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France’s would-be presidents make last-minute appeals before vote

PARIS: Candidates in France’s presidential election made last-ditch appeals to sway undecided voters on Thursday as the third and fourth placed contenders kept up the pressure on the two hopefuls leading opinion polls.

Voters will cast ballots on Sunday in the first round of what has turned into the most unpredictable French election in memory, with four of the 11 candidates within reach of the two places for the run-off on May 7.

Pollsters see centrist Emmanuel Macron and far-right Marine Le Pen taking the top two places on Sunday and so going head-to-head in the run-off. That would break the normal rotation of power in France between the centre-left and centre-right.

Polls on the race to succeed the deeply unpopular socialist President Francois Hollande are so close that gaps between candidates fall within the margin of error.

A Harris Interactive poll showed Macron and Le Pen still in front, with the gap a bit wider than before. The centrist inched ahead to 24.5 percent while Le Pen was a bit weaker on 21 percent.

Conservative former prime minister Francois Fillon scored 20 percent, meaning he was now gaining on Le Pen.

Jean-Luc Melenchon, a far left politician propelled from wildcard to genuine contender thanks to feisty television performances and smart social media campaign, was stable on 19 percent. An Ifop-Fiducial poll showed roughly the same breakdown.

All 11 candidates fielded questions on television about their policies on Thursday evening, the last real chance in the election spotlight for some of them after a tumultuous campaign of surprises and scandal.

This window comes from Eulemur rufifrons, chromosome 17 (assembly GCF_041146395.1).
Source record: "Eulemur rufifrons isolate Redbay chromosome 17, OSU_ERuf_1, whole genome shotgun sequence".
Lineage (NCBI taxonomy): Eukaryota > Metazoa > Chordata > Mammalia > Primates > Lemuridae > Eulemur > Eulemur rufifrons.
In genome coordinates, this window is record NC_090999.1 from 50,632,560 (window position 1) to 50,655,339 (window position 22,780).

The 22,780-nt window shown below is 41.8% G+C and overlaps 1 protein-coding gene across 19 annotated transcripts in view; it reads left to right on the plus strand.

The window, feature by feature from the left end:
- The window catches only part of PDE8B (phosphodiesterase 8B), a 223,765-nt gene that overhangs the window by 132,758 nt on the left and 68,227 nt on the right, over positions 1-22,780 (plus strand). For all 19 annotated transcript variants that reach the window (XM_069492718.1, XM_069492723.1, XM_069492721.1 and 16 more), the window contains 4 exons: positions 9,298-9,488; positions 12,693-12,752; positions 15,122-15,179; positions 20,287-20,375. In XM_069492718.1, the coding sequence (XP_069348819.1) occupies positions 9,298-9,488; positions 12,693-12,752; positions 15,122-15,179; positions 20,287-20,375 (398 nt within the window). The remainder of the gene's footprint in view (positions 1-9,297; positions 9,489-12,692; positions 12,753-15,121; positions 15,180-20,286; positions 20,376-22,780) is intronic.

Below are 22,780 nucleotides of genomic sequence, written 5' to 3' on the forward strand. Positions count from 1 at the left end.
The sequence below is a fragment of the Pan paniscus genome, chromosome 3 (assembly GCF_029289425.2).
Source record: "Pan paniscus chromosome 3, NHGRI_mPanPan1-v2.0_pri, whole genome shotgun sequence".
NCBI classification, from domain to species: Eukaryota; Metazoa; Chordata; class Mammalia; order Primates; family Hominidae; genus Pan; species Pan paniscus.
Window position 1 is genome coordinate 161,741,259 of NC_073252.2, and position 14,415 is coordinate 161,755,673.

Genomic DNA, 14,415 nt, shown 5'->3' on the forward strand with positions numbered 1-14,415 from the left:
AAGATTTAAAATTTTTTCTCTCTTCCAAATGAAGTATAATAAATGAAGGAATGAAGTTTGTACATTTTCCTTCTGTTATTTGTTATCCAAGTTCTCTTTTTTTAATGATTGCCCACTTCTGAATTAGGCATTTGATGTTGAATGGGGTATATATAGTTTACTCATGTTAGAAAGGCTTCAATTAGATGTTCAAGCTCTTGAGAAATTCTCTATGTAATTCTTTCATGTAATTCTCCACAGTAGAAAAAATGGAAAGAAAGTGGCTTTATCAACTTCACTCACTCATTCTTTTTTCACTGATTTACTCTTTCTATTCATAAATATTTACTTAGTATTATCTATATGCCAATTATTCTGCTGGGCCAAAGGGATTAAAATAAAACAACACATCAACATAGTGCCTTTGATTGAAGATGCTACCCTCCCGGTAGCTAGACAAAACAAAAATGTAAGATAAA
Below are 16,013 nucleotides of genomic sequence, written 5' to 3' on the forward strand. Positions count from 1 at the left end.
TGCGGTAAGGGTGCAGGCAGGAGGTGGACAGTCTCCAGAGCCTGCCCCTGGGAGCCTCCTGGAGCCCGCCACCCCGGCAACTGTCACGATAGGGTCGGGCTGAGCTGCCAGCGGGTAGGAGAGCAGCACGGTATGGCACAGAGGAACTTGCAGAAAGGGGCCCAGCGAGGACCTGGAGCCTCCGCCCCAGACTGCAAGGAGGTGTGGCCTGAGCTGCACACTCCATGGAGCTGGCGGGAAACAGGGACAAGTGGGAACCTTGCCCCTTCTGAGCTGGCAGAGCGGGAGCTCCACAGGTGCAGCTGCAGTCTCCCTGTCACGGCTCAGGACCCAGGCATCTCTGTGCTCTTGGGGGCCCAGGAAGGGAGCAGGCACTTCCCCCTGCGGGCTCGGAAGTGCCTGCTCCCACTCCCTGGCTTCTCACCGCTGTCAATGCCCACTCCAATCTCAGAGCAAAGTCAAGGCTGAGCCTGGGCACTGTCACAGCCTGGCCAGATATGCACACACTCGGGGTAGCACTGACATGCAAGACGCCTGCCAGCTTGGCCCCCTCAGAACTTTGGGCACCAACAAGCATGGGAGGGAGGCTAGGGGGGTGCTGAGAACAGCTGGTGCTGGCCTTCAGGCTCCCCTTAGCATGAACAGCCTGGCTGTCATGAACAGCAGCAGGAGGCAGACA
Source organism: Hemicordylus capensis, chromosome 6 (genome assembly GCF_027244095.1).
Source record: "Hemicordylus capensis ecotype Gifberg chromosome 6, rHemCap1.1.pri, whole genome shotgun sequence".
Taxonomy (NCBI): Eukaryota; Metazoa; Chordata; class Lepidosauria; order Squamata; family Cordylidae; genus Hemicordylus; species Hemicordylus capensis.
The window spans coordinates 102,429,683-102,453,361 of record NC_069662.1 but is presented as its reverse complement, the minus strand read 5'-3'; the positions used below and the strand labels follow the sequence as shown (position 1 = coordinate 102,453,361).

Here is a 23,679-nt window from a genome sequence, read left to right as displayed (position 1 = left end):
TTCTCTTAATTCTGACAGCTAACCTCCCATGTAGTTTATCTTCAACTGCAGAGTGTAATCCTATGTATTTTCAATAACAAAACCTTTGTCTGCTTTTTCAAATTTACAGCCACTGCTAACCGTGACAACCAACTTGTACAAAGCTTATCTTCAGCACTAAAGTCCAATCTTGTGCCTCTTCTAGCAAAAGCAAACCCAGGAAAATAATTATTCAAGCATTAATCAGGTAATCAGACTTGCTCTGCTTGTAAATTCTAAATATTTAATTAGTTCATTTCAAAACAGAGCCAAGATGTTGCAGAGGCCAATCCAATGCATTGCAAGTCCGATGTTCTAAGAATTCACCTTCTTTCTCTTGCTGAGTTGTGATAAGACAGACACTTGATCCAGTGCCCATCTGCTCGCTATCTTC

The election will decide the direction of France’s 2.2 trillion euro economy, which vies with Britain for the rank of fifth largest in the world. With eurospectics Le Pen and Melenchon in the race, the outcome could have a bearing on France’s place in Europe.

The outcome will be watched closely by France’s allies given its role as a nuclear-armed permanent veto-wielding member of the U.N. Security Council and its military and diplomatic clout in the Middle East and West Africa.

Macron, a former banker who quit as economy minister last August to set up his independent “En Marche!” (“Onwards!”) movement, would beat Le Pen or any other candidate in the run-off, the Harris poll showed, echoing other polls.

On Thursday evening, Macron won the support of former prime minister Dominique de Villepin, a conservative Gaullist who won global celebrity by dramatically opposing U.S. plans for war in Iraq.

Fillon, 63, was seen to be on an easy ride to the Elysee Palace at the beginning of the year but his campaign hit the rocks following nepotism allegations that he has denied.

His ratings have gradually recovered and on Thursday he redoubled attempts to dissuade his core voters from straying to Macron’s camp.

Seizing on a foiled attack this week in which he and other candidates were seen as potential targets, Fillon sought to reinforce his credentials as a strong pair of hands on…

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